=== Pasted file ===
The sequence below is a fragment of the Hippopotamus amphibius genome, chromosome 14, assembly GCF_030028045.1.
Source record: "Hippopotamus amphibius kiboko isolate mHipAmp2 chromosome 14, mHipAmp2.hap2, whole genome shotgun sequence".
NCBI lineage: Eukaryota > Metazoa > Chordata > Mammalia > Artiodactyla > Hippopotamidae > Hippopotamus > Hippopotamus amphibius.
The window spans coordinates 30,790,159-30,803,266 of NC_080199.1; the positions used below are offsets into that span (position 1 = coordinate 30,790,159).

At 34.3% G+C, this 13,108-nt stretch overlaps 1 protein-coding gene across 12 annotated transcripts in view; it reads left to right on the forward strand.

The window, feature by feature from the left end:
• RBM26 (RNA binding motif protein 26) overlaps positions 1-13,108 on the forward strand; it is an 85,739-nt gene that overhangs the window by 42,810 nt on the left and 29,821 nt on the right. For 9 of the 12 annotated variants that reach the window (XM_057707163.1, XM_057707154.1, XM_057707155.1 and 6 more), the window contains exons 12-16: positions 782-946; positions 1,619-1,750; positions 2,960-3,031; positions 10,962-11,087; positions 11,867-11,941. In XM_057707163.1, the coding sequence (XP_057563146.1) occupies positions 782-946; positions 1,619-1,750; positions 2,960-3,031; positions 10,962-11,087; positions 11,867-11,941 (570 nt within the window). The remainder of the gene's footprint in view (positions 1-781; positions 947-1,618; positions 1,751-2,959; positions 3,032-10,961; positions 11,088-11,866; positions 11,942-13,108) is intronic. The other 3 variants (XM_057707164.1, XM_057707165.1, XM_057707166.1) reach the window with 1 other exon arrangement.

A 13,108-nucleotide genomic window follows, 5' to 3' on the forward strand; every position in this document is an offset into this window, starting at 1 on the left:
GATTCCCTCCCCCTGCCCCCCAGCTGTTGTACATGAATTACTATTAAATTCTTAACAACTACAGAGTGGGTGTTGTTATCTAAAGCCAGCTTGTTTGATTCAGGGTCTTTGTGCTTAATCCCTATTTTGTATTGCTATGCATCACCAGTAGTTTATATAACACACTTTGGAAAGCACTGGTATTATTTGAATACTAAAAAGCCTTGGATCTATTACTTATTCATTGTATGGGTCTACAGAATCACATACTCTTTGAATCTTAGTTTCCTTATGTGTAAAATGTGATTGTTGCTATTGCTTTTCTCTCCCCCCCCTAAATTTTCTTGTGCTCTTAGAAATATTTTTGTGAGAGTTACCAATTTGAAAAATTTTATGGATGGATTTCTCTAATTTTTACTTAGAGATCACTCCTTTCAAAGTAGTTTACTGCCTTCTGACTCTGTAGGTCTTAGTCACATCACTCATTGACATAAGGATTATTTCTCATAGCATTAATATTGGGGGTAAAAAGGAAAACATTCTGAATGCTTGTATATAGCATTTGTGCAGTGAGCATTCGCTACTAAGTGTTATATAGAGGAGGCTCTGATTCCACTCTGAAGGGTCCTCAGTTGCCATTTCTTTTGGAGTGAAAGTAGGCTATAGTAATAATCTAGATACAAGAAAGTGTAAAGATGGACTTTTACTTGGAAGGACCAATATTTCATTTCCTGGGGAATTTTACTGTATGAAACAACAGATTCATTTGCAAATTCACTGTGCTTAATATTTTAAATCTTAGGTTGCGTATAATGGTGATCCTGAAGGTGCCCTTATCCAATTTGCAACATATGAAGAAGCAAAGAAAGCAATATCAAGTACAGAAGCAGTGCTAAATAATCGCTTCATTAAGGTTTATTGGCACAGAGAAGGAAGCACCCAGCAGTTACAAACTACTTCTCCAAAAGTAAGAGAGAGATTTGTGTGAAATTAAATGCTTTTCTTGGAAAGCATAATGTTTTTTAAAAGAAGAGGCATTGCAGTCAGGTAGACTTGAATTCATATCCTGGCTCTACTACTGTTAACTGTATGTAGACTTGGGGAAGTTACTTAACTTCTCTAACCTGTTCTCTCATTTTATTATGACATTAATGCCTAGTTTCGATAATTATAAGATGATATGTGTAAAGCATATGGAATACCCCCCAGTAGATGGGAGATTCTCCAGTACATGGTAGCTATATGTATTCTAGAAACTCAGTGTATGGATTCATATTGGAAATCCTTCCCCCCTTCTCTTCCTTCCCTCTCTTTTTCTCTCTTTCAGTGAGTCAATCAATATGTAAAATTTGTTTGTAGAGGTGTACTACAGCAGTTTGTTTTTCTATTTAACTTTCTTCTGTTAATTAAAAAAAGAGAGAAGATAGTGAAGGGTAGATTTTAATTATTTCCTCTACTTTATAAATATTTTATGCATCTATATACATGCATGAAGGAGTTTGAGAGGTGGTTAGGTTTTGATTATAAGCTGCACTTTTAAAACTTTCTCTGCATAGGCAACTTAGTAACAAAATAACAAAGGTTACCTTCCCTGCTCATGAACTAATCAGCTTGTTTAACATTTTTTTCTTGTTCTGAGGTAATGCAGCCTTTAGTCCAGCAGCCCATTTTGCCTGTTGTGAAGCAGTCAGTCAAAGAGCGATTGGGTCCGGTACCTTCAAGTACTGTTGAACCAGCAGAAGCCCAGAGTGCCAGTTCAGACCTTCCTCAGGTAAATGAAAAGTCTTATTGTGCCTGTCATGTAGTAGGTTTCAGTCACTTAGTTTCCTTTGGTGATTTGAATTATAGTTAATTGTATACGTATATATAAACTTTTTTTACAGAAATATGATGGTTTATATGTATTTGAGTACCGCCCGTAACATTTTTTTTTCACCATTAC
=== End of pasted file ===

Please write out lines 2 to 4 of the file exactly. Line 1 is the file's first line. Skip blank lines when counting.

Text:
Source record: "Hippopotamus amphibius kiboko isolate mHipAmp2 chromosome 14, mHipAmp2.hap2, whole genome shotgun sequence".
NCBI lineage: Eukaryota > Metazoa > Chordata > Mammalia > Artiodactyla > Hippopotamidae > Hippopotamus > Hippopotamus amphibius.
The window spans coordinates 30,790,159-30,803,266 of NC_080199.1; the positions used below are offsets into that span (position 1 = coordinate 30,790,159).